Berry is proud of its history. Several of its buildings are listed on the Shoalhaven City Council’s heritage list and the Railway Station, the Gate House of the David Berry Hospital and the Courthouse are on the NSW Heritage List. Many parts of the town are also listed with the National Trust.
Before European settlement the Wodi‐Wodi people lived in the area which was known as Boon‐garee. Alexander Berry took up a land grant at Coolangatta in 1822. Alexander Berry was introduced to this area by an indigenous person named Toodwick who was born in this area. Toodwick was also known as Broughton. The creek and township were named Broughton Creek after him. It wasn’t until 1890 that the town was renamed Berry.
When Broughton Creek began, it was settled by loggers and sawyers who had come for the splendid stands of red cedar. A sawmill was built, close to where the railway bridge now crosses Tannery Road on the way to David Berry Hospital. The settlement was established here because this was the first place the creek could be crossed easily. The creek was navigable up to the wharf which was at the junction of Broughton Creek and Broughton Mill Creek.
At that time, the only means of travel to this area was by steamer. Many of the people who came to this area were convicts who were assigned to Alexander Berry and their overseers (freemen).
Tenants, employees and free settlers followed later. The estate store house was at Coolangatta with rations being distributed by cart to the outstations, such as the tannery near the foot crossing on Broughton Creek.
Because of flooding, the settlement moved to the ridge where Pulman Street and the Princes Highway are now. The store, church, post office, police house, council chambers, court house and school were built later. In 1868 the population was 300 and the town was proclaimed a municipality.
Broughton Creek was a private town, part of the Coolangatta Estate. Alexander Berry died in 1873, and the estate passed to his brother David.
The town spread to the southwest over Broughton Mill Creek, around the Inn that David Berry built so travelers could stay overnight before proceeding to the Nowra ferry. This is where the main part of Berry now lies.
In 1883 a rectangular grid of streets was first proposed. Many of the town’s public areas were planned, including the showground, the post office, the public school, the court house and 2 acres each for four churches located at the four corners of the town. After the death of David Berry in 1889, the name of Broughton Creek was changed to Berry by Act of Parliament in 1890 in honour of the Berry family. The estate was inherited by John Hay, a cousin, and most of the estate was sold off to meet the large bequests of David Berry’s will that included the David Berry Hospital. John Hay died in 1909. A new subdivision plan for Berry, with some changes from the first, was drawn up in 1912 and Berry was sold off by the trustees of his estate. The streets bear names to commemorate members of Queen Victoria’s family.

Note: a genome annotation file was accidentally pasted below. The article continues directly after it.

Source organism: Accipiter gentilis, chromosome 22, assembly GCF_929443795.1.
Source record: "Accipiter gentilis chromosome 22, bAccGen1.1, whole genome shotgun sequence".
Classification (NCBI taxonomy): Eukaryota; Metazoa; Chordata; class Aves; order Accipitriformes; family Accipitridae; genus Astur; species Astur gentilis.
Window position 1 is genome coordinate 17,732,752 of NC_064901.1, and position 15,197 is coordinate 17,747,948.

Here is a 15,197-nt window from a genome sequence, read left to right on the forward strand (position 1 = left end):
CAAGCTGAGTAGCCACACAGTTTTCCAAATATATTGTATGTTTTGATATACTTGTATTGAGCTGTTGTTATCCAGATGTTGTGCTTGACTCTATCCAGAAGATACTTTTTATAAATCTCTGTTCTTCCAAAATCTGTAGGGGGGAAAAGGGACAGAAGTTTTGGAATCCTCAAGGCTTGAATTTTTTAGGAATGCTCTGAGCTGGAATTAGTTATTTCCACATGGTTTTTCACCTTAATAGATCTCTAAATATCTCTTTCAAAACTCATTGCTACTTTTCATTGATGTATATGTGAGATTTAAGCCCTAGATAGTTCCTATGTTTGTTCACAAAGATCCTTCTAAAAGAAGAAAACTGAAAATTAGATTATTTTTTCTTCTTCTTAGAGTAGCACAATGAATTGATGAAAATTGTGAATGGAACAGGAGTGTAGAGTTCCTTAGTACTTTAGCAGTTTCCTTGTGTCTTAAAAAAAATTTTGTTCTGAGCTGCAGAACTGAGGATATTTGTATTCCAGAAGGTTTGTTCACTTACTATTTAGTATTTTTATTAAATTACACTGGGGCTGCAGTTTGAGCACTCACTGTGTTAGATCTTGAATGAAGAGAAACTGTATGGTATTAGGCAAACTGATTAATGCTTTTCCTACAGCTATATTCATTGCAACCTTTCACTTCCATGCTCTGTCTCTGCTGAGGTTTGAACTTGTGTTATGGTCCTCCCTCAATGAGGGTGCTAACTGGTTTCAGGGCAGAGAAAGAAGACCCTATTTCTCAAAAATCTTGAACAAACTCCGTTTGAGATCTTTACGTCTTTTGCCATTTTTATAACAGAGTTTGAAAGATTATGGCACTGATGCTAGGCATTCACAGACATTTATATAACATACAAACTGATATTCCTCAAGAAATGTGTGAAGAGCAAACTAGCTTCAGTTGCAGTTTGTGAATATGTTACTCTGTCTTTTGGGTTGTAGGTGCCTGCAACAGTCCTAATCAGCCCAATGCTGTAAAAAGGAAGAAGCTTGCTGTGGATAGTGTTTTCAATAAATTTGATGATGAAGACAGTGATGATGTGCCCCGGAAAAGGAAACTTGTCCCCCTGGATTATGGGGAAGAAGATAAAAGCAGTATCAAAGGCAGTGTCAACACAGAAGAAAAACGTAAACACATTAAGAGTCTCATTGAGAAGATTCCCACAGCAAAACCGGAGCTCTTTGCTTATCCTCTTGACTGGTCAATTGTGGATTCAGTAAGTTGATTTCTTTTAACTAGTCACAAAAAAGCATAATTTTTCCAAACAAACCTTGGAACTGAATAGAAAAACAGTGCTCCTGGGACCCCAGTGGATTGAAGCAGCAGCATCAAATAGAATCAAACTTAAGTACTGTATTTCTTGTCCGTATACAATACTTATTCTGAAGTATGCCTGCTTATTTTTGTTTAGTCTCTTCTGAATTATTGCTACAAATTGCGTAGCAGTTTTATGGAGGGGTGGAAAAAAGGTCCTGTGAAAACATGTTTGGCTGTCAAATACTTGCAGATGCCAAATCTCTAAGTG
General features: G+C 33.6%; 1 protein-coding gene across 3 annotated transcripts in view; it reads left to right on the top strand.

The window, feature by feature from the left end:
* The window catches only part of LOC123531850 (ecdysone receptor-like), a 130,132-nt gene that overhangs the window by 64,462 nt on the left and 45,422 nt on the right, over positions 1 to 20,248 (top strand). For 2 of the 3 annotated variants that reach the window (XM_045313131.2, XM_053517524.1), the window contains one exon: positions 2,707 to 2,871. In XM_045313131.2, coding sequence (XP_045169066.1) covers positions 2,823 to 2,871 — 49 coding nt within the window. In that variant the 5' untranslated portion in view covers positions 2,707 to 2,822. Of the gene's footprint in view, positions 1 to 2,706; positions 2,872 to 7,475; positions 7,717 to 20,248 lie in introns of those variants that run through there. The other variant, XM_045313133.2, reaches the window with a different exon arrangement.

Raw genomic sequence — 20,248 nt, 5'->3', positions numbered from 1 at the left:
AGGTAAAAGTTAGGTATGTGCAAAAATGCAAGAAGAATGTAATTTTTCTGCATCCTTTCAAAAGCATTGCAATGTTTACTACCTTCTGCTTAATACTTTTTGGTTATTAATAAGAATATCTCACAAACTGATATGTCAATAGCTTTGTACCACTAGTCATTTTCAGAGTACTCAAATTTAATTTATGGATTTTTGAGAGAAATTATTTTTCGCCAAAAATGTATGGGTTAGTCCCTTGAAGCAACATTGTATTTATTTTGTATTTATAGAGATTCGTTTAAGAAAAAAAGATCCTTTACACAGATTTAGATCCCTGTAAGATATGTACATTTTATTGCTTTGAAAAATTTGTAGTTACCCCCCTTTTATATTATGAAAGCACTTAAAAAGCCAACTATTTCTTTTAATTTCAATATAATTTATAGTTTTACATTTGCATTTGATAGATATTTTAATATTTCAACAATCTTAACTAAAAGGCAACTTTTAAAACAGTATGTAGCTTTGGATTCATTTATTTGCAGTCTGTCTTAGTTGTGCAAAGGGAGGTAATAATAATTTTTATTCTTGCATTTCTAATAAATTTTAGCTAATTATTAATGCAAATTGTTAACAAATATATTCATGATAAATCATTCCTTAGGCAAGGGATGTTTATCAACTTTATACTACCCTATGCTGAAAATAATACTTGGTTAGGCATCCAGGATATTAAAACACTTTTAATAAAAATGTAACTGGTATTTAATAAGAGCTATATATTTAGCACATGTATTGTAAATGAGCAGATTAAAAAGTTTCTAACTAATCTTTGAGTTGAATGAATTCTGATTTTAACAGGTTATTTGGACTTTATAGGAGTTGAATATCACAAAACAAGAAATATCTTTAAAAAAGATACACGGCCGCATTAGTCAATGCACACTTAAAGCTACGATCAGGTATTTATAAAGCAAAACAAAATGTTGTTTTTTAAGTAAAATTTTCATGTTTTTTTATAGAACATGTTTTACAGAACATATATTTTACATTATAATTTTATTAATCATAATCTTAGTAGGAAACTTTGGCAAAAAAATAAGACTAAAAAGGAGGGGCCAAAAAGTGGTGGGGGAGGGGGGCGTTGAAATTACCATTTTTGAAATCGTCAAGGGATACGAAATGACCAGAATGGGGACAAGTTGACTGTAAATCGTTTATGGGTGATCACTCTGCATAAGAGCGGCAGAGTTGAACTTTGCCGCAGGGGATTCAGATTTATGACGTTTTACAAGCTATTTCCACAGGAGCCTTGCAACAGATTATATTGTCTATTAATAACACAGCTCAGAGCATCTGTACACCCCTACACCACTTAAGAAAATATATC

In 1972 the community proposed a scheme in to plant trees in the streets of the town, with every street having different trees or shrubs. And so Berry became known as the “Town of Trees”.
The Berry & District Historical Society in conjunction with the Berry Chamber of Commerce and Tourism have developed the short interactive historical walk around the commercial centre of Berry via Google Maps below. You can also download a pdf of the short walking tour.
The Berry Township Historical Walking Trail is available via pdf format. Download here.
The Trail starts at the drinking fountain on Prince Alfred Street, near the corner of Queen Street. From here the walk moves into the southern side of town, where the heritage is more from the Late Victorian and Edwardian eras. Going down Prince Alfred Street the walk takes you into Railway Street to look at Berry’s heritage-listed train station, before taking in Alexandra, Victoria and Princess Streets, where you can admire classic weatherboard cottages, the historic Courthouse and other original buildings.
Returning to Prince Alfred Street, you can take a little detour to the north side of town, crossing over the main street then turning into Albert Street to view two of the churches there.
The final section of the walk takes you slightly out of town, crossing over Broughton Mill Creek and exploring Pulman Street, where the original settlement of Broughton was located. From here you can enjoy a pleasant stroll past dairy farmland to the David Berry Hospital on Tannery Road.
The Berry Short Historical Walking Trail will take approximately 1/2 hour to complete. The longer walking trail will take around 2 hours, but it is easy to do shorter sections of the walk at a time.
Yes, if your children have an interest in history or have patience with their parents’ interest. Be careful of children when crossing roads.
Yes. Dogs must be on a leash at all times.
© 2020 BERRY CHAMBER OF COMMERCE & TOURISM INC.